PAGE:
Why? Because it's important! Lifestyle is arguably the most important factor when considering a property. Suburbs that offer existing retail, such as shopping centres, supermarkets, cinemas and coffee shops, consistently perform better than suburbs that don't.
Property markets are complex beasts that are impacted by many different factors. In light of this complexity, understanding and respecting the fundamentals of supply and demand that underlie any economic system is ever more important in complex property markets.

On the demand-side, population growth and job creation tell us a story about the quantity 

of people entering a particular market, while demographics gives us a sense of the quality

 of who, where, what, why and how they are living their lives

On the supply-side, we're able to see what is coming on the horizon by watching the new residential supply metrics to better determine whether there will be an over-supply or under-supply in the years to come.

And finally, lifestyle factors - such as retail, liveability, access to transport and jobs, health and education infrastructure - and finally, affordability, play into the equation.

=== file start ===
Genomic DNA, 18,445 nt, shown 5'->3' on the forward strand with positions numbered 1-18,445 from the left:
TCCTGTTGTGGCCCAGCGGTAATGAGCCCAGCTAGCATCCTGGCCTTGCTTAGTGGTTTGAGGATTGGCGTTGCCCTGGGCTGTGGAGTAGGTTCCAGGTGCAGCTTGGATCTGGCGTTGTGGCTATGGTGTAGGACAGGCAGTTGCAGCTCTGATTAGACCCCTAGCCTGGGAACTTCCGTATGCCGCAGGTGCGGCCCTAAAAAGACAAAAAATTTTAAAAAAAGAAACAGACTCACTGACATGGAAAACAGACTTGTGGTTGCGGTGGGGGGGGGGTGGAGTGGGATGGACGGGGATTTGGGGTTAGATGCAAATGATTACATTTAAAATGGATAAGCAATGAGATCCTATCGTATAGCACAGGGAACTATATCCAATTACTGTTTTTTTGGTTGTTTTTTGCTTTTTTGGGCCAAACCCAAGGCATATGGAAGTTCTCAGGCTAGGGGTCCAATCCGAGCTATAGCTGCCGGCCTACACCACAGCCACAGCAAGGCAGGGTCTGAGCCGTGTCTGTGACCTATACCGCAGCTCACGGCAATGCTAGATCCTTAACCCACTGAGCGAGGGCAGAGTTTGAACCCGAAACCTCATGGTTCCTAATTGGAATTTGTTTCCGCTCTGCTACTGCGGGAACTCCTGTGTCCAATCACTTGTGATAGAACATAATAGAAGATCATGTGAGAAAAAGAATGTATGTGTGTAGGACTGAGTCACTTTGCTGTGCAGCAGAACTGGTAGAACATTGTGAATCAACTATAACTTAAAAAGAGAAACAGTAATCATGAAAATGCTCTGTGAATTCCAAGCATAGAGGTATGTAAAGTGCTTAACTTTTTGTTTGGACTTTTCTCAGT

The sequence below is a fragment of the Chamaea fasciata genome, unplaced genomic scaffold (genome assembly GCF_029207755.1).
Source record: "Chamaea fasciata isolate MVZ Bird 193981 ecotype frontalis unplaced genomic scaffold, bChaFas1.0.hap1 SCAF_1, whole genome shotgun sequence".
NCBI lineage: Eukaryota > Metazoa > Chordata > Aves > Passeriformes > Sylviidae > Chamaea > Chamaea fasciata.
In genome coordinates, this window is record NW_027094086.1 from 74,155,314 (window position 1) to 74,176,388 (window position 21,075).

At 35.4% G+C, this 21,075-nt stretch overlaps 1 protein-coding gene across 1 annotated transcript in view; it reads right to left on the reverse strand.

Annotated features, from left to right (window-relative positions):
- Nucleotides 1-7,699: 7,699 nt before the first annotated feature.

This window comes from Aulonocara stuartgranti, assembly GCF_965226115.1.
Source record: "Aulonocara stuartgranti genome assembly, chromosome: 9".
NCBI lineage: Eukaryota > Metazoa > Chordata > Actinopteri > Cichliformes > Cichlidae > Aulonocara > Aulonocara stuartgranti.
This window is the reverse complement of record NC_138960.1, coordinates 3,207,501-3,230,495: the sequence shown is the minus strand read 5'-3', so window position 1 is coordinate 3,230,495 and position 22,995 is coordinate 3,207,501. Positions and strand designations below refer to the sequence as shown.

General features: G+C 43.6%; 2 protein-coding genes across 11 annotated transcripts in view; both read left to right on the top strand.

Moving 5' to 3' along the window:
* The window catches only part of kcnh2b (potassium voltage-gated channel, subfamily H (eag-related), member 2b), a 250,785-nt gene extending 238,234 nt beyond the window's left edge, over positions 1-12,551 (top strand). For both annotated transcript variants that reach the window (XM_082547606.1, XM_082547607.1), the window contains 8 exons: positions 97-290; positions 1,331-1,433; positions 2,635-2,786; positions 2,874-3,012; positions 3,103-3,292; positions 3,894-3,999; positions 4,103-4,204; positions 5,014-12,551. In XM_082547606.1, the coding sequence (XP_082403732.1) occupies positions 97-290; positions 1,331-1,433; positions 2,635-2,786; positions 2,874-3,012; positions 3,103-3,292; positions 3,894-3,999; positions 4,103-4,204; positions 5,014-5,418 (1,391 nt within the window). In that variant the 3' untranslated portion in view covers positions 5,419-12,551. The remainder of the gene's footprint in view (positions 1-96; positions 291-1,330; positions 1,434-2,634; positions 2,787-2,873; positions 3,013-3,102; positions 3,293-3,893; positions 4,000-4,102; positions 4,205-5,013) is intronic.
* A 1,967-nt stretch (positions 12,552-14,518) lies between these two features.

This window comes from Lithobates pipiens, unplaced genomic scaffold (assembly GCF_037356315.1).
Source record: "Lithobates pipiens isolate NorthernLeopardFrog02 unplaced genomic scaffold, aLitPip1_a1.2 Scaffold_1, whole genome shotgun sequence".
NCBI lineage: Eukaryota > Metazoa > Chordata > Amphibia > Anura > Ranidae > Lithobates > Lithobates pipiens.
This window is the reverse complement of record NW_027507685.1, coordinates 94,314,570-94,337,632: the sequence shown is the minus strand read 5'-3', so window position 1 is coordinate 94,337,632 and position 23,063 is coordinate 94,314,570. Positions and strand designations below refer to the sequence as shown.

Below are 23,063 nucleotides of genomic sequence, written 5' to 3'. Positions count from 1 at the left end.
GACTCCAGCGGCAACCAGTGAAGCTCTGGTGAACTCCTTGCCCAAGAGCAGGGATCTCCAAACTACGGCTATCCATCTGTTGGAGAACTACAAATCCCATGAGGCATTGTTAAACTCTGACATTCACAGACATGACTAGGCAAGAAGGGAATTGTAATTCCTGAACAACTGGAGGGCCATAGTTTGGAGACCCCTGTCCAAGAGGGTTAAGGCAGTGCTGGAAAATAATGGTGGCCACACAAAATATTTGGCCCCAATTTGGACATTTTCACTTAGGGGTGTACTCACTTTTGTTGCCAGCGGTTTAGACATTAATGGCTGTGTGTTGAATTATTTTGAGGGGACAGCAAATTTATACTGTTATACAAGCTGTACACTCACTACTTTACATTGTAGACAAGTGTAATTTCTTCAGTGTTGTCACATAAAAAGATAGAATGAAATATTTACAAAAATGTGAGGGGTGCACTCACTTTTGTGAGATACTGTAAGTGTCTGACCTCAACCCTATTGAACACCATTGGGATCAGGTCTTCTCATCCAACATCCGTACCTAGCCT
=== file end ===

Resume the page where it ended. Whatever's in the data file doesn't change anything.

In spite of all the complexities, investing for the long-term in the fundamentals of a property market is the best way to ensure success in property.


Adam Di Marco is the Managing Director of Di Marco Group, a Brisbane-based property advisory, management and development firm focused on creating and delivering thoughtful, vibrant, contemporary and healthy places. He has over a decade of experience working with public and private property development companies in Australia and overseas, and is also the founder and publisher of The Urban Developer.